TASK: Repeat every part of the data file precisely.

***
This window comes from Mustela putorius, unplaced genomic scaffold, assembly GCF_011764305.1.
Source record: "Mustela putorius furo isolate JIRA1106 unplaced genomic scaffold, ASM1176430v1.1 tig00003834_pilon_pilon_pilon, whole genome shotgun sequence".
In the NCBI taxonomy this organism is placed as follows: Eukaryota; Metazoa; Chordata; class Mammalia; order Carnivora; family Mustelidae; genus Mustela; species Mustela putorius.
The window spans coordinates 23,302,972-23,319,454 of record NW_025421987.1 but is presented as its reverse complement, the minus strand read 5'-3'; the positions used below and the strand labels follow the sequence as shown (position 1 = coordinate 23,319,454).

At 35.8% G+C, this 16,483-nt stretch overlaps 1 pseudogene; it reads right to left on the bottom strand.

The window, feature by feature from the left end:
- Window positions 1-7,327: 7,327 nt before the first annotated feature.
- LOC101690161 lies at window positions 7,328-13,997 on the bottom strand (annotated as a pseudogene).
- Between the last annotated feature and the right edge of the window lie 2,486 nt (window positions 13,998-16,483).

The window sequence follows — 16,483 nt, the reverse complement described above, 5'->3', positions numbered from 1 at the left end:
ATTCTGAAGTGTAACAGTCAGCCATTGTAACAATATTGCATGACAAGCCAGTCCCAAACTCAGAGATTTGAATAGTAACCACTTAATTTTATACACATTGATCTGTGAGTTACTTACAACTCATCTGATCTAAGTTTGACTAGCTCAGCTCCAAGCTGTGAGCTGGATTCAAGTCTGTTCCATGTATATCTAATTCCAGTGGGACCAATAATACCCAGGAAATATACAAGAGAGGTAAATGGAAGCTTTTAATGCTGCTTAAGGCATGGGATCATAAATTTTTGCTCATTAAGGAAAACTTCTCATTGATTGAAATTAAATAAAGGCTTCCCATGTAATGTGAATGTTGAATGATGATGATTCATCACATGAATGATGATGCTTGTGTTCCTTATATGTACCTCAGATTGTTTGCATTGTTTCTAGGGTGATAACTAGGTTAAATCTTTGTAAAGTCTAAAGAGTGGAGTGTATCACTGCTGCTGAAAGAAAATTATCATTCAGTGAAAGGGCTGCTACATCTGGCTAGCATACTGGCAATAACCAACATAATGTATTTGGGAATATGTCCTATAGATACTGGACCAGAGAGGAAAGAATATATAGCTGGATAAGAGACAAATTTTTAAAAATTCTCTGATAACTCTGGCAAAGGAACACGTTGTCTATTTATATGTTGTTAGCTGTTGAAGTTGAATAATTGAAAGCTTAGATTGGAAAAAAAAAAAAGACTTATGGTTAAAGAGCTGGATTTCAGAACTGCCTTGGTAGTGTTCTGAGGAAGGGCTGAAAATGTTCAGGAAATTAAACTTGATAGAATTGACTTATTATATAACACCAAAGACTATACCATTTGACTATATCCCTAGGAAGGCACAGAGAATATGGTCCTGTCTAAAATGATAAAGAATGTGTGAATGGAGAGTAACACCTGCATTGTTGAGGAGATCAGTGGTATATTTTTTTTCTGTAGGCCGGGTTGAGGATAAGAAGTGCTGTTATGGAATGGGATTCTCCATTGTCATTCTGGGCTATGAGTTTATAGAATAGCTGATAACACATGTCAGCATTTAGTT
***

This window comes from Mustela putorius, unplaced genomic scaffold, assembly GCF_011764305.1.
Source record: "Mustela putorius furo isolate JIRA1106 unplaced genomic scaffold, ASM1176430v1.1 tig00003834_pilon_pilon_pilon, whole genome shotgun sequence".
In the NCBI taxonomy this organism is placed as follows: Eukaryota; Metazoa; Chordata; class Mammalia; order Carnivora; family Mustelidae; genus Mustela; species Mustela putorius.
The window spans coordinates 23,302,972-23,319,454 of record NW_025421987.1 but is presented as its reverse complement, the minus strand read 5'-3'; the positions used below and the strand labels follow the sequence as shown (position 1 = coordinate 23,319,454).

At 35.8% G+C, this 16,483-nt stretch overlaps 1 pseudogene; it reads right to left on the bottom strand.

The window, feature by feature from the left end:
- Window positions 1-7,327: 7,327 nt before the first annotated feature.
- LOC101690161 lies at window positions 7,328-13,997 on the bottom strand (annotated as a pseudogene).
- Between the last annotated feature and the right edge of the window lie 2,486 nt (window positions 13,998-16,483).

The window sequence follows — 16,483 nt, the reverse complement described above, 5'->3', positions numbered from 1 at the left end:
ATTCTGAAGTGTAACAGTCAGCCATTGTAACAATATTGCATGACAAGCCAGTCCCAAACTCAGAGATTTGAATAGTAACCACTTAATTTTATACACATTGATCTGTGAGTTACTTACAACTCATCTGATCTAAGTTTGACTAGCTCAGCTCCAAGCTGTGAGCTGGATTCAAGTCTGTTCCATGTATATCTAATTCCAGTGGGACCAATAATACCCAGGAAATATACAAGAGAGGTAAATGGAAGCTTTTAATGCTGCTTAAGGCATGGGATCATAAATTTTTGCTCATTAAGGAAAACTTCTCATTGATTGAAATTAAATAAAGGCTTCCCATGTAATGTGAATGTTGAATGATGATGATTCATCACATGAATGATGATGCTTGTGTTCCTTATATGTACCTCAGATTGTTTGCATTGTTTCTAGGGTGATAACTAGGTTAAATCTTTGTAAAGTCTAAAGAGTGGAGTGTATCACTGCTGCTGAAAGAAAATTATCATTCAGTGAAAGGGCTGCTACATCTGGCTAGCATACTGGCAATAACCAACATAATGTATTTGGGAATATGTCCTATAGATACTGGACCAGAGAGGAAAGAATATATAGCTGGATAAGAGACAAATTTTTAAAAATTCTCTGATAACTCTGGCAAAGGAACACGTTGTCTATTTATATGTTGTTAGCTGTTGAAGTTGAATAATTGAAAGCTTAGATTGGAAAAAAAAAAAAGACTTATGGTTAAAGAGCTGGATTTCAGAACTGCCTTGGTAGTGTTCTGAGGAAGGGCTGAAAATGTTCAGGAAATTAAACTTGATAGAATTGACTTATTATATAACACCAAAGACTATACCATTTGACTATATCCCTAGGAAGGCACAGAGAATATGGTCCTGTCTAAAATGATAAAGAATGTGTGAATGGAGAGTAACACCTGCATTGTTGAGGAGATCAGTGGTATATTTTTTTTCTGTAGGCCGGGTTGAGGATAAGAAGTGCTGTTATGGAATGGGATTCTCCATTGTCATTCTGGGCTATGAGTTTATAGAATAGCTGATAACACATGTCAGCATTTAGTT